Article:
2019 marks two anniversaries of historic occasions for our Union.
25 April this year marks the centenary of the death of Frank Hyett, founding Secretary of the Victorian Railways Union. As the son of a working class couple from Ballarat, Hyett left school to become a worker at the age of 13 after his father’s death from pneumonia left his mother without support.
Hyett’s experience of reality soon lead to him become a convinced socialist and trade unionist, moving from working as a grocery store clerk to becoming an Organiser for the Amalgamated Society of Railway Employees in February 1910. An energetic and totally dedicated Organiser, he was often away from home for months on end visiting and recruiting new members across the state.
His dedication led to him becoming the Society’s General Secretary just two months later. At the time, public transport Unions across Victoria and Australia were divided on crafts lines that left their members separated from each other on poor and deteriorating rates and declining conditions. At the time, they were often at the mercy of arrogant employers, be they state or private.
Hyett grasped that it was vital that all railway workers combine into a single, industry-wide Union to advance their wages and conditions collectively. By 1911, Hyett’s persistence for an industry-wide Union had impressed the many grades of railway workers. They voted by an overwhelming majority to amalgamate their respective associations into one big union, hence forth forming the Victorian Railways Union in July 1911.
The VRU was the first industrial railway Union in Australian history and prefigured the Australian Railways Union which was formed a few years later. Hyett was also politically active and was arrested and jailed for his free speech campaigns against attempts to introduce conscription during the first World War.
Tragically Hyett died on 25 April 1919 from the Spanish flu aged 37. When his coffin was carried by train home to Box Hill, it passed Glenferrie Oval where a cricket match was taking place: both teams stopped playing and stood in silence in respect as his coffin passed. Such was the respect working class people had for their representatives. To this day it is still ranked as one of Melbourne’s largest funeral processions.
I am proud to announce that in 2019 the RTBU will be celebrating the life of Frank Hyett given the 100th year Anniversary
The second historic occasion to occur this year is on 15 May.
15 May will mark 50 years since Clarrie O’Shea, militant Union leader and Victorian Secretary of our Tram & Bus Division’s predecessor union Australian Tramways and Motor Omnibus Employees Association (ATMOEA), was jailed for refusing to pay penal fines for striking on behalf of the Union. By 1969, nearly 20 continuous years of conservative Governments in Australia and Victoria meant that penal fines had become so manifestly spiked against workers for striking as to make any kind of action against the employers’ greed impossible.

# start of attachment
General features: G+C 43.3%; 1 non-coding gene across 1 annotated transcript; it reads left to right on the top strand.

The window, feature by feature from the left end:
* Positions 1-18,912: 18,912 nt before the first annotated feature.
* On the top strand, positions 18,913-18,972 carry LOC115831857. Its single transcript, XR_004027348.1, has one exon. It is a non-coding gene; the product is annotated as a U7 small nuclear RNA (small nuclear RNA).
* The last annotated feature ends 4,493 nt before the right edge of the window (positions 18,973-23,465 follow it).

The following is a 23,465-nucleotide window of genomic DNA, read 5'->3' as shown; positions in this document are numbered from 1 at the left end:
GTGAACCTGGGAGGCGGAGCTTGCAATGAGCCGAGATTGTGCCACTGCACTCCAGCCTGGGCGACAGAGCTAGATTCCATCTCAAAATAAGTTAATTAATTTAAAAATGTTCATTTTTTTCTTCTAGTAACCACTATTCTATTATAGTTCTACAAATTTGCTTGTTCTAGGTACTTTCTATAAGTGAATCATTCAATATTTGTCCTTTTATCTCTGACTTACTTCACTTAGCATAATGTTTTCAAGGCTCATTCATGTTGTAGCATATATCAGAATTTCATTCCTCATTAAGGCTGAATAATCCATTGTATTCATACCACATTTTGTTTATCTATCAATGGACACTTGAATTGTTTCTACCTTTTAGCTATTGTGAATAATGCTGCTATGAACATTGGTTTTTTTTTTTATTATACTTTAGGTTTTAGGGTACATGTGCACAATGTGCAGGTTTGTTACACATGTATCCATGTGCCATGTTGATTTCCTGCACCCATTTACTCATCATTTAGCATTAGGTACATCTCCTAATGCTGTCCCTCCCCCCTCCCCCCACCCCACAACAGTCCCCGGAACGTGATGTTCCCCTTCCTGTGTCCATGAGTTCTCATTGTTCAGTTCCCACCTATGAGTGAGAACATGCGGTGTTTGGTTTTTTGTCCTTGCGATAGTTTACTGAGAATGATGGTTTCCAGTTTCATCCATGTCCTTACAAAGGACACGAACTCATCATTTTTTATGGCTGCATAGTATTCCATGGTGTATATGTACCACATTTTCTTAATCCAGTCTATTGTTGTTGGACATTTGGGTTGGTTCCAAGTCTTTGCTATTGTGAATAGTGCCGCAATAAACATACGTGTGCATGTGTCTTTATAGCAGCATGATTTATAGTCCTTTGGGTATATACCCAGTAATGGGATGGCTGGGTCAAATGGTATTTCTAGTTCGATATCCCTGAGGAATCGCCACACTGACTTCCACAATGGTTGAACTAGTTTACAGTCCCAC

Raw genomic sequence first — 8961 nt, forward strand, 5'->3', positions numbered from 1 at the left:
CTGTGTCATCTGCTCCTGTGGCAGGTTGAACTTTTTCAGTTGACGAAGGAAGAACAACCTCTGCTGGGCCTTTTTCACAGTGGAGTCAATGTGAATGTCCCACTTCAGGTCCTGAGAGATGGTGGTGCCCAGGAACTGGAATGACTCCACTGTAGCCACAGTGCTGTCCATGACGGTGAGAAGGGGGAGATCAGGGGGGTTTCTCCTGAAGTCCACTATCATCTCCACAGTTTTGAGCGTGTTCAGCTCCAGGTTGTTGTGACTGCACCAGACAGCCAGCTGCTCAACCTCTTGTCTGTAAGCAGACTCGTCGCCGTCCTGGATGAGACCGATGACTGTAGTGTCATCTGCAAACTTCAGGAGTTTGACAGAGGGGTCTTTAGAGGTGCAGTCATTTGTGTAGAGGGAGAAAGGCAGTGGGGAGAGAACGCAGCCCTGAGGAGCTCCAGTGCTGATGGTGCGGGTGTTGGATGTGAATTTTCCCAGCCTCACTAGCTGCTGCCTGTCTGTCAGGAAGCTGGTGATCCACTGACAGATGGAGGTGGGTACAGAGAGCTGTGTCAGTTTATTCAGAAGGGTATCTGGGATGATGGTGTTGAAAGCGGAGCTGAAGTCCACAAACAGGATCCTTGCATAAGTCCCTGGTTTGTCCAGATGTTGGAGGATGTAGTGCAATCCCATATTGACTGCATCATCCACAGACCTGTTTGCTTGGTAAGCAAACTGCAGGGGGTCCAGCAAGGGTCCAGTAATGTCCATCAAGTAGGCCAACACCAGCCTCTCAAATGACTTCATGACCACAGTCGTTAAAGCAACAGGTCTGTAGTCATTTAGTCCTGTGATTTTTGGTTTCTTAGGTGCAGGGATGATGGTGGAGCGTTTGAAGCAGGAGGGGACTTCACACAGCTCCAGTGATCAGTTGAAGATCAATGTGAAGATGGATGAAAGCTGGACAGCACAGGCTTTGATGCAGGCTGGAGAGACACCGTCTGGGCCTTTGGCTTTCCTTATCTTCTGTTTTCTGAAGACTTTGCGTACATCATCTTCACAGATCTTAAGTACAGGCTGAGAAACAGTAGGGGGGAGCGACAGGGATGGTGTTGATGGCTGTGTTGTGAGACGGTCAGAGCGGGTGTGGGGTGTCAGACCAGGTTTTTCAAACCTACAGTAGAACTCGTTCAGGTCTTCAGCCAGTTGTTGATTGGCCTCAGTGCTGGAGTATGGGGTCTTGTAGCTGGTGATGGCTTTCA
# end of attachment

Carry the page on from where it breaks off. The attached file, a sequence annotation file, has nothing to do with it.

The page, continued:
O’Shea and ATMOEA refused to pay their fines, upholding that only their Union’s members had the right to decide what should be done with their money. The day following O’Shea’s jailing saw Victorian transport workers and their Unions leading the way as Union after Union took strike action across Australia in support of Clarrie O’Shea.
No industry was left untouched as a general strike took hold and large demonstrations across the country that lasted almost a week forced the establishment to release O’Shea from Pentridge Prison .The entire Union movement as a result united around the non-payment of fines resulting in reducing the penal laws to a damp squib.
The 1969 general strike was one of the greatest victories for our working class movement and for democracy in Australia, with so many lessons for our labour movement today .
I am immensely proud of the part that our Union’s history played in this struggle.
Today when fines and the law have become once again a blatant weapon against the union movement and the working class’s ability to defend our interests – to say nothing of inequality, insecure work, permanent unemployment and attacks on wages and conditions having become more endemic than before – the 1969 General Strike stands in our history as a powerful lesson to our labour movement today. We can only change unjust laws and build a better and fairer society if we dare to break those laws.
This year, the RTBU will be commemorating the 50th anniversary of the general strike and Clarrie O’Shea’s defiance. More details on this will follow shortly.
The lessons of O’Shea’s 1969 General Strike and our Union’s fighters like Frank Hyett could also not be more pressing as we approach the expiry of our current Enterprise Agreements for the major operators.
All members of our collective must stay united so we can maintain our EAs’ industry standards regardless of the employer demands.
The Union believes we are in a strong position coming up to negotiations, but if the bosses or operators offer us pittance or try to push us into a corner to grab what is ours, we will not hesitate to take industrial action. Our Union rises and fights together. United we stand, Divided we fall.